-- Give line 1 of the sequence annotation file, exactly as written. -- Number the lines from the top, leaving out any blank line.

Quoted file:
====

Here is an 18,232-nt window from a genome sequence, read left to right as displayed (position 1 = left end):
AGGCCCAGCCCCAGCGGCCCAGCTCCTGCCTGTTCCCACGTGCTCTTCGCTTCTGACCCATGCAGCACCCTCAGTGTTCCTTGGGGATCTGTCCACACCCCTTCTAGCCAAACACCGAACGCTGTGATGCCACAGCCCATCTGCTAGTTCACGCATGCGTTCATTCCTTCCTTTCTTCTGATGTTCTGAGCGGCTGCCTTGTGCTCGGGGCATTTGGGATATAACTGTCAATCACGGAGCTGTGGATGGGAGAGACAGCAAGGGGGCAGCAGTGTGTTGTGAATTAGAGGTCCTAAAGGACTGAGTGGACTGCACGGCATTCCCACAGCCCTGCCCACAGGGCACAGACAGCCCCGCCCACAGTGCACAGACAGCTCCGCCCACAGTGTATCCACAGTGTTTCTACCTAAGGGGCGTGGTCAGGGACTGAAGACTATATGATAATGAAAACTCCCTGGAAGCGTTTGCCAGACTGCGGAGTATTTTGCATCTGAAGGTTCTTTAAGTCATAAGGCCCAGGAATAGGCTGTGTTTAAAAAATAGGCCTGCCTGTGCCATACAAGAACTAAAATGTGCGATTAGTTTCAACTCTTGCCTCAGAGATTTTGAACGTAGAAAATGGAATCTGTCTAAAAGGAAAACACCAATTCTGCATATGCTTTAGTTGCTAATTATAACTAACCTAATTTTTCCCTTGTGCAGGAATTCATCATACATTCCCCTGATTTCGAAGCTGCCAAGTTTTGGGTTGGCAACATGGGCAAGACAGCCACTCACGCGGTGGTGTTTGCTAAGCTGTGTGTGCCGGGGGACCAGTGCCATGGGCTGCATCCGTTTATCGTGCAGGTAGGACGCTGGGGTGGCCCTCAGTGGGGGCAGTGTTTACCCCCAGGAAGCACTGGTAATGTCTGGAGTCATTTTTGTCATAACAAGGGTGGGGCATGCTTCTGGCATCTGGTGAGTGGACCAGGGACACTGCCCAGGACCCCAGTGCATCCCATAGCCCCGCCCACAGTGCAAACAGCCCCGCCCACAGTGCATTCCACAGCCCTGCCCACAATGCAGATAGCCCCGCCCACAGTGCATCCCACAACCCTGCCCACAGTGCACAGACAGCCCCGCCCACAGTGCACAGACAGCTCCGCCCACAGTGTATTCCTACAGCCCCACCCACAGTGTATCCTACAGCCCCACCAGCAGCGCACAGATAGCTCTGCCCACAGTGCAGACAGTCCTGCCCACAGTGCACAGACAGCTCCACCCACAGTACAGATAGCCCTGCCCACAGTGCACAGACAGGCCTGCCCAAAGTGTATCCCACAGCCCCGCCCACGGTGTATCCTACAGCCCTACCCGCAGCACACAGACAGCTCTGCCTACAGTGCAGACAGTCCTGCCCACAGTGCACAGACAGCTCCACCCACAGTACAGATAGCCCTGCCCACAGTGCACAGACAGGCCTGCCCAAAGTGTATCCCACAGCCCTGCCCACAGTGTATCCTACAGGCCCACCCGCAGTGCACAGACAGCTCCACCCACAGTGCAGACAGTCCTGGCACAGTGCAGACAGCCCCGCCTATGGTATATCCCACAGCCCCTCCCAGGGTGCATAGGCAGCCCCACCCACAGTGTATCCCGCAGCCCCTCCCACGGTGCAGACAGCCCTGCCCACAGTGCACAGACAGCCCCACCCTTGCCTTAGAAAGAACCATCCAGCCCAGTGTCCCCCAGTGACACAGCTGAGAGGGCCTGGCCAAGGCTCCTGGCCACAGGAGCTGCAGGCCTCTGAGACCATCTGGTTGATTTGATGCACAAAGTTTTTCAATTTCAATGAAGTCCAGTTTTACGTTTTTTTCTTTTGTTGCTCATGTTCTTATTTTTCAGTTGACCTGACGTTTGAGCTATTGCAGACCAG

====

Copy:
Here is an 18,232-nt window from a genome sequence, read left to right as displayed (position 1 = left end):